The BBC's Istanbul correspondent Jonny Dymond is exploring Turkish life across the vast country as it lobbies the European Union to open membership talks.
He sent the fourth of a series of reports from the Kurdish city of Diyarbakir.
Appearances can be deceptive. For the first two days of my visit to Diyarbakir, the emblem of Turkey's "Kurdish problem", the city was bathed in winter sunshine.
The city walls which date back to the Byzantine era, made from great blocks of basalt and in places several metres thick with chambers within, were a fine place to stand and view the place.
Celebrating the end of Ramadan in Diyarbakir with toy guns
From there I could admire the mosques built in the Arabic style and the vast gatehouses of the wall themselves, and watch the hordes of children run around or tear about on low powered motorbikes, oblivious to the risk of sudden death.
Nearly all the children in Diyarbarkir were armed over the three-day holiday following Ramadan, and they were brandishing their new weapons with glee.
Some held pistols, carefully cleaning and filling the magazines with ammunition. Some held rifles, peering down the sights at their enemies.
And many held the paramilitary's weapons of choice, the Kalashnikov. Gun battles raged along the narrow streets of the old city. Sometimes, I was caught in the crossfire.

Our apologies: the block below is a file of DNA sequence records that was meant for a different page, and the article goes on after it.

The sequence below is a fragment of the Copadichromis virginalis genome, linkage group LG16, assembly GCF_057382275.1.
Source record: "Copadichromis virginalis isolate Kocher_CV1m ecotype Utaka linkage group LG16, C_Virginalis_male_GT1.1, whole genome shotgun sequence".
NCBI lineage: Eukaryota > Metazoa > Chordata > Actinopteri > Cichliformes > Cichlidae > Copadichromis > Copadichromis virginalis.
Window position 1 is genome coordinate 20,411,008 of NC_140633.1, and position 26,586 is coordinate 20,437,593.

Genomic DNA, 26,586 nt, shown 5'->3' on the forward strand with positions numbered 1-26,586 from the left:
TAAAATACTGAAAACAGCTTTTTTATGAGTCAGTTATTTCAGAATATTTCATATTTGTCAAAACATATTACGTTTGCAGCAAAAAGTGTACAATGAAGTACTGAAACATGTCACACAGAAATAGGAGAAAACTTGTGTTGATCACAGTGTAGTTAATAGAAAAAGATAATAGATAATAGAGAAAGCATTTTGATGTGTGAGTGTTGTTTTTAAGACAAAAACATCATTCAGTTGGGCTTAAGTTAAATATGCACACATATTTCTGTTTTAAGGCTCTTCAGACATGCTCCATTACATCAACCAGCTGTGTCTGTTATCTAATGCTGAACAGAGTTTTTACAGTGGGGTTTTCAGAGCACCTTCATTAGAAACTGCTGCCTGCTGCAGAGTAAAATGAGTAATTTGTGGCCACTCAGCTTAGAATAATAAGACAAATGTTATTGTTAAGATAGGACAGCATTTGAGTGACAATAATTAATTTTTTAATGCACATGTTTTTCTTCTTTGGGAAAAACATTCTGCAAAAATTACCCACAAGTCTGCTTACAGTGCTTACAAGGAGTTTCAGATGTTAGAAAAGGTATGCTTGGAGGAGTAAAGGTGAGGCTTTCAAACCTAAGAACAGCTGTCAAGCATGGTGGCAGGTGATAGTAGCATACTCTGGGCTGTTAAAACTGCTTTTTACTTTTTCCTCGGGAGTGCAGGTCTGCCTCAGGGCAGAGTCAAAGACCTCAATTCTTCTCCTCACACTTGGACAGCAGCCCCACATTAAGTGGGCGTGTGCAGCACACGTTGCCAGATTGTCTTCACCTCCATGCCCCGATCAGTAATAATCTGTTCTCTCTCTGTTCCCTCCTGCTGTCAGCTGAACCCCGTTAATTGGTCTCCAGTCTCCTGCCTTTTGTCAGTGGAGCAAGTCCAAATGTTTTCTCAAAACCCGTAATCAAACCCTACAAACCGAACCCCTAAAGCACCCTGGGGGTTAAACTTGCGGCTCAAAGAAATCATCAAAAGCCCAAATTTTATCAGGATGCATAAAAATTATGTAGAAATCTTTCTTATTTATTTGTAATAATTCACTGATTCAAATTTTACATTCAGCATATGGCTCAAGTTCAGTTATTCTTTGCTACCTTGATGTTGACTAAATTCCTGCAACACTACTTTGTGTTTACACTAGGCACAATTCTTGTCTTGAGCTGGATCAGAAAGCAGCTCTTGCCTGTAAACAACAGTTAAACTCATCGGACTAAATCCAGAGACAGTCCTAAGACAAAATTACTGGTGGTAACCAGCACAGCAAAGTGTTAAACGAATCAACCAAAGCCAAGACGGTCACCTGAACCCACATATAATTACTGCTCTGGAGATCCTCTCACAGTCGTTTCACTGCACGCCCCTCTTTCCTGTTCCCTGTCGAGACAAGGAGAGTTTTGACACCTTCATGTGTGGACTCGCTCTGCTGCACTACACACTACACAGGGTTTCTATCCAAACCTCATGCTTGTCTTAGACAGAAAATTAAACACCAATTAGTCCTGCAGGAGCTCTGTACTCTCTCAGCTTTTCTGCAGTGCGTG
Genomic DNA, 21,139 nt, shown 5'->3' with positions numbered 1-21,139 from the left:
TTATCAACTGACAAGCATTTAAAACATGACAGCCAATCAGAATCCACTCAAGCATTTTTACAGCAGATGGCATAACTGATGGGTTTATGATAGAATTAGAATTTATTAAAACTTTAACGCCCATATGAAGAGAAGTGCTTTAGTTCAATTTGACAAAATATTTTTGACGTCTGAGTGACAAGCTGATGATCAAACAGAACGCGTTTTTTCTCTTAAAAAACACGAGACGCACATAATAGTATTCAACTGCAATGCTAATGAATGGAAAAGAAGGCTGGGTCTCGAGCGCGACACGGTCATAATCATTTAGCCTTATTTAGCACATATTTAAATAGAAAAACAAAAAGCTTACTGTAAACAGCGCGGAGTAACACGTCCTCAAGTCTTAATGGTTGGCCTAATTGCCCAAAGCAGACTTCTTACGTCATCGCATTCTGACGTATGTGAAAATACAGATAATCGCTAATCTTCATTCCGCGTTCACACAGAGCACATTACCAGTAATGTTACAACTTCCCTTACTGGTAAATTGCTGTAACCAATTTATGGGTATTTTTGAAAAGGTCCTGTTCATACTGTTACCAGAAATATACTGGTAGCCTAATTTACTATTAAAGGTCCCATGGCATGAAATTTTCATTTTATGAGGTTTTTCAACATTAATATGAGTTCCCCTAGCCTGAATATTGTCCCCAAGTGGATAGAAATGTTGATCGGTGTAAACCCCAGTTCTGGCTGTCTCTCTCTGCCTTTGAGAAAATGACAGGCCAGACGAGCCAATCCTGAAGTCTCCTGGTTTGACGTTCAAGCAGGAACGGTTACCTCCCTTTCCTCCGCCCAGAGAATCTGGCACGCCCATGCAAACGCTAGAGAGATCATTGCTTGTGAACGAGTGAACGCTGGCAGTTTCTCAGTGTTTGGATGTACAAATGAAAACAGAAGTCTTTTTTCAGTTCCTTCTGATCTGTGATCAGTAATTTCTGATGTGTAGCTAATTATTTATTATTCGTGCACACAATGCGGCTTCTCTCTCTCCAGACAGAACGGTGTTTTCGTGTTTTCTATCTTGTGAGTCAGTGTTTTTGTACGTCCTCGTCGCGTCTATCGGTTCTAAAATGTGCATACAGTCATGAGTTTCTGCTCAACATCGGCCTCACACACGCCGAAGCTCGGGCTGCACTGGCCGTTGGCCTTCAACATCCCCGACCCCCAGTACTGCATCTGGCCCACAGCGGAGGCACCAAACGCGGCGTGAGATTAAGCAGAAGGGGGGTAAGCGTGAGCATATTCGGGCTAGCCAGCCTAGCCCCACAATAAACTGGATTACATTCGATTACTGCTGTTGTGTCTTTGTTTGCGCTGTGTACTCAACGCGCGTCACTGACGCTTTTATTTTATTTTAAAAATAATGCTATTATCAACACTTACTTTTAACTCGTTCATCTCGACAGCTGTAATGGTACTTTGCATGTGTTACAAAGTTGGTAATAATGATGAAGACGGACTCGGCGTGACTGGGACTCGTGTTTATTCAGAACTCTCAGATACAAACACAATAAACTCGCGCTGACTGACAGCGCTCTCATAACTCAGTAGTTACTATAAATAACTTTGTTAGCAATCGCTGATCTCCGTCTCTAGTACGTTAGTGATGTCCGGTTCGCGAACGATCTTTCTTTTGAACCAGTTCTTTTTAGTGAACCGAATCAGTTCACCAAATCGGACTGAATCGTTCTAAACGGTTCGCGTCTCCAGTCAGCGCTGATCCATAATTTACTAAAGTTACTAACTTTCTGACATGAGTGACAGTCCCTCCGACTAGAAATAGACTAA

All of the weapons were made of plastic. It is one of the crazier traditions of this area, bloodied as it was by decades of paramilitary, state and extra-judicial violence, that children get toy guns for the holidays.
The mayor says it is a tradition he will break when he has children. We will see how long that particular promise lasts.
In the sunshine it was difficult to be as miserable as I normally am when I come to Diyarbakir.
A friend with esoteric tastes in travel told me over the phone that he found the city "rather charming".
For twenty-odd years this city has been a place of violence, fear and sometimes of horror
I remained silent, sceptical. But he clearly is not the only one. Because there are Turkish tourists now coming to Diyarbarkir.
They wandered into my hotel; it's not the best in town - no business suites, and broadband connections are some way off - but it is the most beautiful, a 16th century caravanserai - a resting point for travellers and their camels on the Silk Road - built around a courtyard in basalt and the black and white stone that many of the local mosques also use.
The tourists came into the courtyard, wielded cameras, took glasses of tea and then went off again. I sat dumbfounded.
Because whilst there are many good reasons for tourists to come, for 20-odd years this city has been a place of violence, fear and sometimes of horror. It was the sort of place that journalists love and tourists hate. No more, it seems.
The city feels much more relaxed and, at times, especially in good weather, you might almost say it is at ease with itself.
For a start the residents will talk to strangers happily, rather than warily looking over their shoulders to see who might be watching. One couple told me that five or six years ago they would never have let me into their home.